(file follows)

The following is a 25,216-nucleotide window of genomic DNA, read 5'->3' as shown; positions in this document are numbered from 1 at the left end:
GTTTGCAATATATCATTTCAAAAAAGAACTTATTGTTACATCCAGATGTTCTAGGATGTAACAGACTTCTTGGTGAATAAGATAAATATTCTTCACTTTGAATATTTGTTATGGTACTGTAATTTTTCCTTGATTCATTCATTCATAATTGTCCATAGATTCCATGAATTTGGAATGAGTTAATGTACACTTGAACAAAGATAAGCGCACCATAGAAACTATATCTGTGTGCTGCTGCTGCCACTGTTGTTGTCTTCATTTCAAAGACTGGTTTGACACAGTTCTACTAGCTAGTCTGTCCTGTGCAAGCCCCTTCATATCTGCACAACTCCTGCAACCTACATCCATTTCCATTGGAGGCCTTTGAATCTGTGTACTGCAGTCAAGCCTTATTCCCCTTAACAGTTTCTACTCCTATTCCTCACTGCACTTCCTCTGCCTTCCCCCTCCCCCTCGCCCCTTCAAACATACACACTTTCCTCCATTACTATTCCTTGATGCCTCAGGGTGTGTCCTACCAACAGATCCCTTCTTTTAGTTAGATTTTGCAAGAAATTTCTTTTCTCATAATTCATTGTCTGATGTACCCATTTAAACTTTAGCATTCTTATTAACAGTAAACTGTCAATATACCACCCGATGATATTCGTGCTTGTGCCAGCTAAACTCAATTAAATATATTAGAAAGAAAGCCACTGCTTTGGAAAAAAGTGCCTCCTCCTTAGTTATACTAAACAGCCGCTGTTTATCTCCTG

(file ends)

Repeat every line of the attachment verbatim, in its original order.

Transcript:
The following is a 25,216-nucleotide window of genomic DNA, read 5'->3' as shown; positions in this document are numbered from 1 at the left end:
GTTTGCAATATATCATTTCAAAAAAGAACTTATTGTTACATCCAGATGTTCTAGGATGTAACAGACTTCTTGGTGAATAAGATAAATATTCTTCACTTTGAATATTTGTTATGGTACTGTAATTTTTCCTTGATTCATTCATTCATAATTGTCCATAGATTCCATGAATTTGGAATGAGTTAATGTACACTTGAACAAAGATAAGCGCACCATAGAAACTATATCTGTGTGCTGCTGCTGCCACTGTTGTTGTCTTCATTTCAAAGACTGGTTTGACACAGTTCTACTAGCTAGTCTGTCCTGTGCAAGCCCCTTCATATCTGCACAACTCCTGCAACCTACATCCATTTCCATTGGAGGCCTTTGAATCTGTGTACTGCAGTCAAGCCTTATTCCCCTTAACAGTTTCTACTCCTATTCCTCACTGCACTTCCTCTGCCTTCCCCCTCCCCCTCGCCCCTTCAAACATACACACTTTCCTCCATTACTATTCCTTGATGCCTCAGGGTGTGTCCTACCAACAGATCCCTTCTTTTAGTTAGATTTTGCAAGAAATTTCTTTTCTCATAATTCATTGTCTGATGTACCCATTTAAACTTTAGCATTCTTATTAACAGTAAACTGTCAATATACCACCCGATGATATTCGTGCTTGTGCCAGCTAAACTCAATTAAATATATTAGAAAGAAAGCCACTGCTTTGGAAAAAAGTGCCTCCTCCTTAGTTATACTAAACAGCCGCTGTTTATCTCCTG